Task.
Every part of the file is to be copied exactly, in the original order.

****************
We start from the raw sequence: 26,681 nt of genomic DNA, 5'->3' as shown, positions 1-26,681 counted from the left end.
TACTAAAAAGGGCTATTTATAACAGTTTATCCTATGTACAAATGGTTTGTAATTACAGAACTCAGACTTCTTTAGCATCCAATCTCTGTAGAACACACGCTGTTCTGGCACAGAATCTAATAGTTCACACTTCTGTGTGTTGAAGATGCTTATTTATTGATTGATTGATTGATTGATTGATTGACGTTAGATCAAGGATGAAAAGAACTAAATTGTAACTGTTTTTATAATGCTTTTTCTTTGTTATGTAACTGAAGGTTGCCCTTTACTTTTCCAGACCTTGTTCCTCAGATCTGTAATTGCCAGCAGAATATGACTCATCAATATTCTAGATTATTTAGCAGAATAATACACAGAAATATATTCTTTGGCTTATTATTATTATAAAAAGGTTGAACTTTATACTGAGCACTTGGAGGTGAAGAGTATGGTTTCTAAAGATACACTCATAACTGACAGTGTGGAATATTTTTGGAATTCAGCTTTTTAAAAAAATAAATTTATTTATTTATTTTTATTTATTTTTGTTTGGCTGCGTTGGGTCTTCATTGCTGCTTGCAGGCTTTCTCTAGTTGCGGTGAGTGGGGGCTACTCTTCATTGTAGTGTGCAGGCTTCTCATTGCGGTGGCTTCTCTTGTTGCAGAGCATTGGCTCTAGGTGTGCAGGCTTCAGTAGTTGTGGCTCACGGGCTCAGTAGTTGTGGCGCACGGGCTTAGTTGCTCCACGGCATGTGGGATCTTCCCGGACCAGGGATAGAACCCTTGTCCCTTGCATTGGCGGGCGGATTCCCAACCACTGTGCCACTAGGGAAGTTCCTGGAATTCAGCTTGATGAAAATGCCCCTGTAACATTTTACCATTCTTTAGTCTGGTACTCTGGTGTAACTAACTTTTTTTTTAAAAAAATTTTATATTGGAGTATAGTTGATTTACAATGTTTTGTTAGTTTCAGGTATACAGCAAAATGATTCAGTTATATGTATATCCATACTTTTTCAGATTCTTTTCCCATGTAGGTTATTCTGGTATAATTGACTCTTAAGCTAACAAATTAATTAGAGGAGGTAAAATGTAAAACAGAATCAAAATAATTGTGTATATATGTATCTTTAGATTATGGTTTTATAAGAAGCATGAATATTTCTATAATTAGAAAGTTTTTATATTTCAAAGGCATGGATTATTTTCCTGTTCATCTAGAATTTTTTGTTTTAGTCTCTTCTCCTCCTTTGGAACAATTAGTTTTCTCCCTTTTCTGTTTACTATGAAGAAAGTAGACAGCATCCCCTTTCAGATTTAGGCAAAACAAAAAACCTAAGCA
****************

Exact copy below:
We start from the raw sequence: 26,681 nt of genomic DNA, 5'->3' as shown, positions 1-26,681 counted from the left end.
TACTAAAAAGGGCTATTTATAACAGTTTATCCTATGTACAAATGGTTTGTAATTACAGAACTCAGACTTCTTTAGCATCCAATCTCTGTAGAACACACGCTGTTCTGGCACAGAATCTAATAGTTCACACTTCTGTGTGTTGAAGATGCTTATTTATTGATTGATTGATTGATTGATTGATTGACGTTAGATCAAGGATGAAAAGAACTAAATTGTAACTGTTTTTATAATGCTTTTTCTTTGTTATGTAACTGAAGGTTGCCCTTTACTTTTCCAGACCTTGTTCCTCAGATCTGTAATTGCCAGCAGAATATGACTCATCAATATTCTAGATTATTTAGCAGAATAATACACAGAAATATATTCTTTGGCTTATTATTATTATAAAAAGGTTGAACTTTATACTGAGCACTTGGAGGTGAAGAGTATGGTTTCTAAAGATACACTCATAACTGACAGTGTGGAATATTTTTGGAATTCAGCTTTTTAAAAAAATAAATTTATTTATTTATTTTTATTTATTTTTGTTTGGCTGCGTTGGGTCTTCATTGCTGCTTGCAGGCTTTCTCTAGTTGCGGTGAGTGGGGGCTACTCTTCATTGTAGTGTGCAGGCTTCTCATTGCGGTGGCTTCTCTTGTTGCAGAGCATTGGCTCTAGGTGTGCAGGCTTCAGTAGTTGTGGCTCACGGGCTCAGTAGTTGTGGCGCACGGGCTTAGTTGCTCCACGGCATGTGGGATCTTCCCGGACCAGGGATAGAACCCTTGTCCCTTGCATTGGCGGGCGGATTCCCAACCACTGTGCCACTAGGGAAGTTCCTGGAATTCAGCTTGATGAAAATGCCCCTGTAACATTTTACCATTCTTTAGTCTGGTACTCTGGTGTAACTAACTTTTTTTTTAAAAAAATTTTATATTGGAGTATAGTTGATTTACAATGTTTTGTTAGTTTCAGGTATACAGCAAAATGATTCAGTTATATGTATATCCATACTTTTTCAGATTCTTTTCCCATGTAGGTTATTCTGGTATAATTGACTCTTAAGCTAACAAATTAATTAGAGGAGGTAAAATGTAAAACAGAATCAAAATAATTGTGTATATATGTATCTTTAGATTATGGTTTTATAAGAAGCATGAATATTTCTATAATTAGAAAGTTTTTATATTTCAAAGGCATGGATTATTTTCCTGTTCATCTAGAATTTTTTGTTTTAGTCTCTTCTCCTCCTTTGGAACAATTAGTTTTCTCCCTTTTCTGTTTACTATGAAGAAAGTAGACAGCATCCCCTTTCAGATTTAGGCAAAACAAAAAACCTAAGCA